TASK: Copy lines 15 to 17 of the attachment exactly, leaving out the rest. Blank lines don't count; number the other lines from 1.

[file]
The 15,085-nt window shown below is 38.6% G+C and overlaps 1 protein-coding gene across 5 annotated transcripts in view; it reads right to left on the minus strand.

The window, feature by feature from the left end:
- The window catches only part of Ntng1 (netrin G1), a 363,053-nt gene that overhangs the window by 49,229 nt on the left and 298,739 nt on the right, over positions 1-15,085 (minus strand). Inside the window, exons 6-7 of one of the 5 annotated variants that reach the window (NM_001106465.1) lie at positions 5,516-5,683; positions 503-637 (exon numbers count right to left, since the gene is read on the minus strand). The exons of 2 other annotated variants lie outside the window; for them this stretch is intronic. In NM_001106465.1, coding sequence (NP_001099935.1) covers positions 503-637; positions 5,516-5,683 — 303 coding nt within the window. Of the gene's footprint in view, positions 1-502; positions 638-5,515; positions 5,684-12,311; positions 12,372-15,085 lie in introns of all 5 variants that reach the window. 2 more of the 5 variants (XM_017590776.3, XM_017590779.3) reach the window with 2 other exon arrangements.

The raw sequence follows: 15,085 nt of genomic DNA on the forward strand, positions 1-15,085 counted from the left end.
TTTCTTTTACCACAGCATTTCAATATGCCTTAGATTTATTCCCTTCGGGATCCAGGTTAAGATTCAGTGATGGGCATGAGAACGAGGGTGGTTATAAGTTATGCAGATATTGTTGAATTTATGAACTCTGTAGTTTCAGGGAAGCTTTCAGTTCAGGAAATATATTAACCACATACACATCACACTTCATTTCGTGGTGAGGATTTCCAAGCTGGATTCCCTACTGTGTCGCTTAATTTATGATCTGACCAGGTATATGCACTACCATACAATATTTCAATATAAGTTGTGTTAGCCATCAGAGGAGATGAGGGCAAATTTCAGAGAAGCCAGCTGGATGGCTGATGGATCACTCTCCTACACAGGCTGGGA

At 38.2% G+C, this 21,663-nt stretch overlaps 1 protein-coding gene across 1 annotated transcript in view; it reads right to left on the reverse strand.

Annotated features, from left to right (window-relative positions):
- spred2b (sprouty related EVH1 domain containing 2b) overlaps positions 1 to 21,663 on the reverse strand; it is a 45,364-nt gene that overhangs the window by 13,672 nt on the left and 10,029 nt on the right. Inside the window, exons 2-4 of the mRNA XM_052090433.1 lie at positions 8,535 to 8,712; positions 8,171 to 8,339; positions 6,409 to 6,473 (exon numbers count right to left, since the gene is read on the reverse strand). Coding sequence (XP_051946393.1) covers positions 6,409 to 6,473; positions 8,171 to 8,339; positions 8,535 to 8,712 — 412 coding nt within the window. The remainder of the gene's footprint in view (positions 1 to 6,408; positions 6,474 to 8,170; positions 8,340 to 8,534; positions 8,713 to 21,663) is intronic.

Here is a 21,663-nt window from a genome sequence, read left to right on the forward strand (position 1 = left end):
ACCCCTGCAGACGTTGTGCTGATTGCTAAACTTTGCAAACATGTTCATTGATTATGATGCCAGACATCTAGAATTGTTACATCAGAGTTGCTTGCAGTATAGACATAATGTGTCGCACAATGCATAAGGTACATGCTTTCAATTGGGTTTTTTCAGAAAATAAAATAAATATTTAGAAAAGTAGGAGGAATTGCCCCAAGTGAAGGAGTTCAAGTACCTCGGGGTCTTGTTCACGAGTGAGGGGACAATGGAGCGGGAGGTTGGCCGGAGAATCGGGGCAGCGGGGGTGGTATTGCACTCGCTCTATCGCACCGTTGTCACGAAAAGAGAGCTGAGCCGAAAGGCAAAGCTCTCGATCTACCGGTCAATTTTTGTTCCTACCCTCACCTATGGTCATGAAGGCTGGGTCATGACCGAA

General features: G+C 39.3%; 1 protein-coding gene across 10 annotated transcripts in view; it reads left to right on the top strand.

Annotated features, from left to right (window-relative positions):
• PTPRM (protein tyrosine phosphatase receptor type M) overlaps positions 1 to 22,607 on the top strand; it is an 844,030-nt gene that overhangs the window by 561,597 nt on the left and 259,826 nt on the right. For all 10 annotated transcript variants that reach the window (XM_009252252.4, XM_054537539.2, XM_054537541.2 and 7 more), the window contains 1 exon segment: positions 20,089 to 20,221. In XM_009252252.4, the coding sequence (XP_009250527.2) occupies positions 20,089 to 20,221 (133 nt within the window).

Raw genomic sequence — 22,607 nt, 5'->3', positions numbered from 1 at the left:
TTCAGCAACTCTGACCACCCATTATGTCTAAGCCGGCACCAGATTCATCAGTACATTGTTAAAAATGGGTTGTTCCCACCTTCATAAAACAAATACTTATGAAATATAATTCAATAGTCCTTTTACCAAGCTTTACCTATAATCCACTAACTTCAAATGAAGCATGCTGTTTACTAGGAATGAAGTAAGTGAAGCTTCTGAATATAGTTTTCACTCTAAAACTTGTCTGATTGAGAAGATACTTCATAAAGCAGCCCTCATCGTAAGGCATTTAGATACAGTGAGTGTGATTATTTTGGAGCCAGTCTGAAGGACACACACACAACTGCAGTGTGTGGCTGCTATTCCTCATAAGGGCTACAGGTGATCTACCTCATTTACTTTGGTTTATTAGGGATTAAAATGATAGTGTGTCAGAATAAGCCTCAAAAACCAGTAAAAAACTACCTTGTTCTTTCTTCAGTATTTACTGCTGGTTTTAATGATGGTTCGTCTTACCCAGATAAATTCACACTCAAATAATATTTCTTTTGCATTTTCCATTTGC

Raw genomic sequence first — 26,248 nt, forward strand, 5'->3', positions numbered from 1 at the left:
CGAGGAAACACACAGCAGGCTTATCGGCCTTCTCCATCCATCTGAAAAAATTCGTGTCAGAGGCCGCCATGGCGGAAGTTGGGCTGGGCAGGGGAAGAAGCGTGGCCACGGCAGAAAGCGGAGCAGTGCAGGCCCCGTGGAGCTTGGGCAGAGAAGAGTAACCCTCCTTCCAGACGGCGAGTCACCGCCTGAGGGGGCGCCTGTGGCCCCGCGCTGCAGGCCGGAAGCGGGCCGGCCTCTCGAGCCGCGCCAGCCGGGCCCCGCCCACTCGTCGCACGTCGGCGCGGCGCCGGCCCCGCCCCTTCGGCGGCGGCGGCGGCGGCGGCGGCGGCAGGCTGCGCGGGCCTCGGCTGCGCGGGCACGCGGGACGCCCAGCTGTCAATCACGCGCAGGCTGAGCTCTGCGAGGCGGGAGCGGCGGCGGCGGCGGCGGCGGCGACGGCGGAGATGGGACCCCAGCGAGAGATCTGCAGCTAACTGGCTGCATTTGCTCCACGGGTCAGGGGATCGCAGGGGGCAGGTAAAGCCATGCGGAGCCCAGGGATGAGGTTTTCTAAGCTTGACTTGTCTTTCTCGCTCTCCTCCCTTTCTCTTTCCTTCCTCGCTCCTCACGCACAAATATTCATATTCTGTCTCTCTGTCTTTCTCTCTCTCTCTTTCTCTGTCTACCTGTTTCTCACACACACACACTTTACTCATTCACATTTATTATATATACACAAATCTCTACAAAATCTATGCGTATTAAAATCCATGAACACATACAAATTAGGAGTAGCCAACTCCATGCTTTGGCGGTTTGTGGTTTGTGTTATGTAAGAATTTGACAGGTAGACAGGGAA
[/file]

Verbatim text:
TTCAGCAACTCTGACCACCCATTATGTCTAAGCCGGCACCAGATTCATCAGTACATTGTTAAAAATGGGTTGTTCCCACCTTCATAAAACAAATACTTATGAAATATAATTCAATAGTCCTTTTACCAAGCTTTACCTATAATCCACTAACTTCAAATGAAGCATGCTGTTTACTAGGAATGAAGTAAGTGAAGCTTCTGAATATAGTTTTCACTCTAAAACTTGTCTGATTGAGAAGATACTTCATAAAGCAGCCCTCATCGTAAGGCATTTAGATACAGTGAGTGTGATTATTTTGGAGCCAGTCTGAAGGACACACACACAACTGCAGTGTGTGGCTGCTATTCCTCATAAGGGCTACAGGTGATCTACCTCATTTACTTTGGTTTATTAGGGATTAAAATGATAGTGTGTCAGAATAAGCCTCAAAAACCAGTAAAAAACTACCTTGTTCTTTCTTCAGTATTTACTGCTGGTTTTAATGATGGTTCGTCTTACCCAGATAAATTCACACTCAAATAATATTTCTTTTGCATTTTCCATTTGC

Raw genomic sequence first — 26,248 nt, forward strand, 5'->3', positions numbered from 1 at the left:
CGAGGAAACACACAGCAGGCTTATCGGCCTTCTCCATCCATCTGAAAAAATTCGTGTCAGAGGCCGCCATGGCGGAAGTTGGGCTGGGCAGGGGAAGAAGCGTGGCCACGGCAGAAAGCGGAGCAGTGCAGGCCCCGTGGAGCTTGGGCAGAGAAGAGTAACCCTCCTTCCAGACGGCGAGTCACCGCCTGAGGGGGCGCCTGTGGCCCCGCGCTGCAGGCCGGAAGCGGGCCGGCCTCTCGAGCCGCGCCAGCCGGGCCCCGCCCACTCGTCGCACGTCGGCGCGGCGCCGGCCCCGCCCCTTCGGCGGCGGCGGCGGCGGCGGCGGCGGCAGGCTGCGCGGGCCTCGGCTGCGCGGGCACGCGGGACGCCCAGCTGTCAATCACGCGCAGGCTGAGCTCTGCGAGGCGGGAGCGGCGGCGGCGGCGGCGGCGGCGACGGCGGAGATGGGACCCCAGCGAGAGATCTGCAGCTAACTGGCTGCATTTGCTCCACGGGTCAGGGGATCGCAGGGGGCAGGTAAAGCCATGCGGAGCCCAGGGATGAGGTTTTCTAAGCTTGACTTGTCTTTCTCGCTCTCCTCCCTTTCTCTTTCCTTCCTCGCTCCTCACGCACAAATATTCATATTCTGTCTCTCTGTCTTTCTCTCTCTCTCTTTCTCTGTCTACCTGTTTCTCACACACACACACTTTACTCATTCACATTTATTATATATACACAAATCTCTACAAAATCTATGCGTATTAAAATCCATGAACACATACAAATTAGGAGTAGCCAACTCCATGCTTTGGCGGTTTGTGGTTTGTGTTATGTAAGAATTTGACAGGTAGACAGGGAA